Chevron Geothermal Co. of California fraudulently agreed to supply geothermal brines to San Diego Gas & Electric Co.'s Heber demonstration power plant even though top managers at the Chevron subsidiary knew their company could not deliver the hot brines on schedule, according to a lawsuit filed Friday by SDG&E; in San Francisco Superior Court.
Chevron, which contracted to drill geothermal wells at the demonstration geothermal plant, "knew it could not meet its obligations" to provide 7.5 million pounds per hour of the hot brines that were used to power the plant's electrical generating plant, according to Larry Davis, SDG&E; corporate counsel.
In a separate action, SDG&E; also charged Chevron and Unocal, the two energy companies that own the geothermal reservoirs far below the earth's surface in the Imperial Valley, with breach of contract for their alleged failure to supply the brines.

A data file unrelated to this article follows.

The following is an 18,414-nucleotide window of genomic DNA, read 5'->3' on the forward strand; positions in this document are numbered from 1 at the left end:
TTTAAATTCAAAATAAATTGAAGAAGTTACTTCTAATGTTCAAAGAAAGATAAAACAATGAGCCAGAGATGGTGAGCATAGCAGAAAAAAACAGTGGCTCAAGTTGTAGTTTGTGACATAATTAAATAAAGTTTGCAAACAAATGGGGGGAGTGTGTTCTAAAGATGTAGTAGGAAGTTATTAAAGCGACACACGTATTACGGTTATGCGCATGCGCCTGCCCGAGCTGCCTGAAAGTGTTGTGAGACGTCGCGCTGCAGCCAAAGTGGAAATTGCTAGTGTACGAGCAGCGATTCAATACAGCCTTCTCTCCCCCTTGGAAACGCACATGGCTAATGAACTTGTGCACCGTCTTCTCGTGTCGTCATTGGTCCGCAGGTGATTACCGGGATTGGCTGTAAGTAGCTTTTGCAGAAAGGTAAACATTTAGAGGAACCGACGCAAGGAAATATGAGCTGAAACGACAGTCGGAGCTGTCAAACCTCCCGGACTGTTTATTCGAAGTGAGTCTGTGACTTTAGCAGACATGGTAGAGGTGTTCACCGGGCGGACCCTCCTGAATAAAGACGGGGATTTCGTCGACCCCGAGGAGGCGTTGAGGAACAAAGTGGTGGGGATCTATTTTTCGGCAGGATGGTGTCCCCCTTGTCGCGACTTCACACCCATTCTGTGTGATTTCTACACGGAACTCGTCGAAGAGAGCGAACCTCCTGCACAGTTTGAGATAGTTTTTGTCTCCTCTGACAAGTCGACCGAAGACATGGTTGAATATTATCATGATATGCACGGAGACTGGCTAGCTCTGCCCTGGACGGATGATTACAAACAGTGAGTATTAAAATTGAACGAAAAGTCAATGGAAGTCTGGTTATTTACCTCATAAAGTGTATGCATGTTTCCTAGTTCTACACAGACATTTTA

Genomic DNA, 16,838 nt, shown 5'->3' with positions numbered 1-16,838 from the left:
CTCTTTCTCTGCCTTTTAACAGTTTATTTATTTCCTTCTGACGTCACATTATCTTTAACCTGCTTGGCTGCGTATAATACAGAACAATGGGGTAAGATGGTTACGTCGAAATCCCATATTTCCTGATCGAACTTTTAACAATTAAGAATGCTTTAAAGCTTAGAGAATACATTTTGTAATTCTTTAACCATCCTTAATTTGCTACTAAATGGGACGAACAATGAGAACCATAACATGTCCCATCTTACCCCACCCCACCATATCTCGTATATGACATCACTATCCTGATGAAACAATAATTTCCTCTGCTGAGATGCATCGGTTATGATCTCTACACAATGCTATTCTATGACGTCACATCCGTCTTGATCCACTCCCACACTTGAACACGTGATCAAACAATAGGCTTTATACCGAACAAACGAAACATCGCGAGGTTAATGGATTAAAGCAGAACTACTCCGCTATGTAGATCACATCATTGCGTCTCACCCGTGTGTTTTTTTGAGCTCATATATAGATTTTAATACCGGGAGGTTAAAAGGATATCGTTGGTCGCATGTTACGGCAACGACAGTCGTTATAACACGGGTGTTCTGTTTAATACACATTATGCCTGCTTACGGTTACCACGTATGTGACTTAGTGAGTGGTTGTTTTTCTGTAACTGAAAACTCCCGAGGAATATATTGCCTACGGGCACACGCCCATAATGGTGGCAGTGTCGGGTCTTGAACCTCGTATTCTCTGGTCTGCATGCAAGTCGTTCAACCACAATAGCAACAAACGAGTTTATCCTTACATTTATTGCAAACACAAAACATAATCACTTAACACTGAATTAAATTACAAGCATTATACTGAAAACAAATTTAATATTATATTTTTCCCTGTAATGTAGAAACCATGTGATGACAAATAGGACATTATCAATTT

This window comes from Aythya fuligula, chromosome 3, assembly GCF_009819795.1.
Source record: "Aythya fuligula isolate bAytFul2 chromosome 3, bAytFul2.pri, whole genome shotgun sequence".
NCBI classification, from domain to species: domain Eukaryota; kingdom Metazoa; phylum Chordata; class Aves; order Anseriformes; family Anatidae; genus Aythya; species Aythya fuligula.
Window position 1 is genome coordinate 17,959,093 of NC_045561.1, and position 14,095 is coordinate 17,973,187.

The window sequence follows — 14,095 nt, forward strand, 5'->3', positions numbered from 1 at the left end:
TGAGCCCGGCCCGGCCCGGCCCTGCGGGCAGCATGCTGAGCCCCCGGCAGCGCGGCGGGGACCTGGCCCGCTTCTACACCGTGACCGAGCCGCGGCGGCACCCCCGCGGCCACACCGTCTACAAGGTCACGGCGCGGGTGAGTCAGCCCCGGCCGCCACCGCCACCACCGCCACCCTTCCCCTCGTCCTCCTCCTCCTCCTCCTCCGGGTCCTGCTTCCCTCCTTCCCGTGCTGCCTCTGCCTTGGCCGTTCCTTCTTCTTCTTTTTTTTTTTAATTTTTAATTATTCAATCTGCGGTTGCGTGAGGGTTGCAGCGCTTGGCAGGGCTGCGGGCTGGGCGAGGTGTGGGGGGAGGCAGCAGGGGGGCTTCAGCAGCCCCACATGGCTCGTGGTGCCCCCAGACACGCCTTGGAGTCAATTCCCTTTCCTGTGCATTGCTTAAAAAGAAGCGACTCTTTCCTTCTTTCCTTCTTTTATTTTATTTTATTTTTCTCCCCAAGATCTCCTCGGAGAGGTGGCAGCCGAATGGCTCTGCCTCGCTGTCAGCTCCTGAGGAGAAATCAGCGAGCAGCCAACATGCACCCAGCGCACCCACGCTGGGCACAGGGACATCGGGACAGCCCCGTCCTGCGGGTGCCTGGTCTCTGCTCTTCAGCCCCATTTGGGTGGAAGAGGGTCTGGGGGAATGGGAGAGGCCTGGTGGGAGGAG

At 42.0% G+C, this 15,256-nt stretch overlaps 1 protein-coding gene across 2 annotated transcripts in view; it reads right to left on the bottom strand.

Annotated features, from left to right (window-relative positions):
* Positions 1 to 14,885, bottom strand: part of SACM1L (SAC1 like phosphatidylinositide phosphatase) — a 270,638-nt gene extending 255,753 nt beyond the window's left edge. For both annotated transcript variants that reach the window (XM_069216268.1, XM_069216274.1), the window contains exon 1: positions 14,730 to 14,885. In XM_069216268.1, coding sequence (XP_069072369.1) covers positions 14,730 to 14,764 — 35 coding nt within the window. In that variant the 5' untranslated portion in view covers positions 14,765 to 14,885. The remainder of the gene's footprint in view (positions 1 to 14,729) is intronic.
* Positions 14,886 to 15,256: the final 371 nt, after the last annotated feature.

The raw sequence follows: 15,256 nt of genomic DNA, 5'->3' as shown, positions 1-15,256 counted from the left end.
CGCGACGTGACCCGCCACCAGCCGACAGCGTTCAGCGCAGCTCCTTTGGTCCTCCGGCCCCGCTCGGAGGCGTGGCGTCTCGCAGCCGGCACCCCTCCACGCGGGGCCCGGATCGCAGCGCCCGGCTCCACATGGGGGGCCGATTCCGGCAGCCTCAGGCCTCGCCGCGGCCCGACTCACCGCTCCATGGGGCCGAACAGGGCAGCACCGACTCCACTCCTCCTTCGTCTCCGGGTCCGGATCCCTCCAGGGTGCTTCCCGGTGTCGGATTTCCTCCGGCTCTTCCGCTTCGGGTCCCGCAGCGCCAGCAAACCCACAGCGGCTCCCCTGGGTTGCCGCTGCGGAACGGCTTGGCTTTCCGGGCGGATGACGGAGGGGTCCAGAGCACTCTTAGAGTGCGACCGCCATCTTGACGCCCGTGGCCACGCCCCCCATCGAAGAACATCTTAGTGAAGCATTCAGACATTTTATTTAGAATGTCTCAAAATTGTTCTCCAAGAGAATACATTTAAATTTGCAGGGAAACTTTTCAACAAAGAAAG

Neither of the suits sought monetary damages, but the suit against Chevron and Unocal alleged that the utility has spent $156 million to build, operate and maintain the plant that was shut down in July. The utility also alleged that it is being deprived of an undetermined amount of income that the plant would have been generating had it not been shut down.
SDG&E;'s legal actions followed a suit filed earlier this month by Chevron. That suit asked a San Francisco Superior Court to determine if SDG&E; had illegally terminated its contract to buy geothermal brines.
In a related development, SDG&E; said Tuesday that 17 of 42 workers at the plant will be laid off. A "core of operators" will remain at the plant to perform maintenance, according to Davis.
SDG&E; shut the plant down after alleging that Chevron and Unocal had failed to supply enough brine to run the plant on a cost-effective basis.